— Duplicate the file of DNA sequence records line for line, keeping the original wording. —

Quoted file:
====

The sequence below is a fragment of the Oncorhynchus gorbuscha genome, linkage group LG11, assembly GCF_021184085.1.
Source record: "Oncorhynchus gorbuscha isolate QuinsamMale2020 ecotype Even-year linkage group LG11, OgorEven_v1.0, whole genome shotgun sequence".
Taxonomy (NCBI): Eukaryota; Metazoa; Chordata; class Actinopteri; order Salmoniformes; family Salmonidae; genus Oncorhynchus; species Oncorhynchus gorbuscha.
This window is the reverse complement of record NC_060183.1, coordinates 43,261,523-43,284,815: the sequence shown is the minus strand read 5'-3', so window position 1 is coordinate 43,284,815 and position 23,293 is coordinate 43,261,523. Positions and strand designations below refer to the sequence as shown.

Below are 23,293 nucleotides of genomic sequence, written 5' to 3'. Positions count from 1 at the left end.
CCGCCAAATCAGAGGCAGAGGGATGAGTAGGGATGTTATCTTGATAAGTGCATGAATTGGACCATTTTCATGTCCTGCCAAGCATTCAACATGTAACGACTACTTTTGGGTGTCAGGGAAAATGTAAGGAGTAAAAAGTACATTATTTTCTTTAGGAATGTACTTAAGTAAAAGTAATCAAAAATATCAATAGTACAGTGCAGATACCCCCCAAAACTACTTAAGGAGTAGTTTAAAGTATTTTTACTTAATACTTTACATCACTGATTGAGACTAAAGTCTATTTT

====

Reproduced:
The sequence below is a fragment of the Oncorhynchus gorbuscha genome, linkage group LG11, assembly GCF_021184085.1.
Source record: "Oncorhynchus gorbuscha isolate QuinsamMale2020 ecotype Even-year linkage group LG11, OgorEven_v1.0, whole genome shotgun sequence".
Taxonomy (NCBI): Eukaryota; Metazoa; Chordata; class Actinopteri; order Salmoniformes; family Salmonidae; genus Oncorhynchus; species Oncorhynchus gorbuscha.
This window is the reverse complement of record NC_060183.1, coordinates 43,261,523-43,284,815: the sequence shown is the minus strand read 5'-3', so window position 1 is coordinate 43,284,815 and position 23,293 is coordinate 43,261,523. Positions and strand designations below refer to the sequence as shown.

Below are 23,293 nucleotides of genomic sequence, written 5' to 3'. Positions count from 1 at the left end.
CCGCCAAATCAGAGGCAGAGGGATGAGTAGGGATGTTATCTTGATAAGTGCATGAATTGGACCATTTTCATGTCCTGCCAAGCATTCAACATGTAACGACTACTTTTGGGTGTCAGGGAAAATGTAAGGAGTAAAAAGTACATTATTTTCTTTAGGAATGTACTTAAGTAAAAGTAATCAAAAATATCAATAGTACAGTGCAGATACCCCCCAAAACTACTTAAGGAGTAGTTTAAAGTATTTTTACTTAATACTTTACATCACTGATTGAGACTAAAGTCTATTTT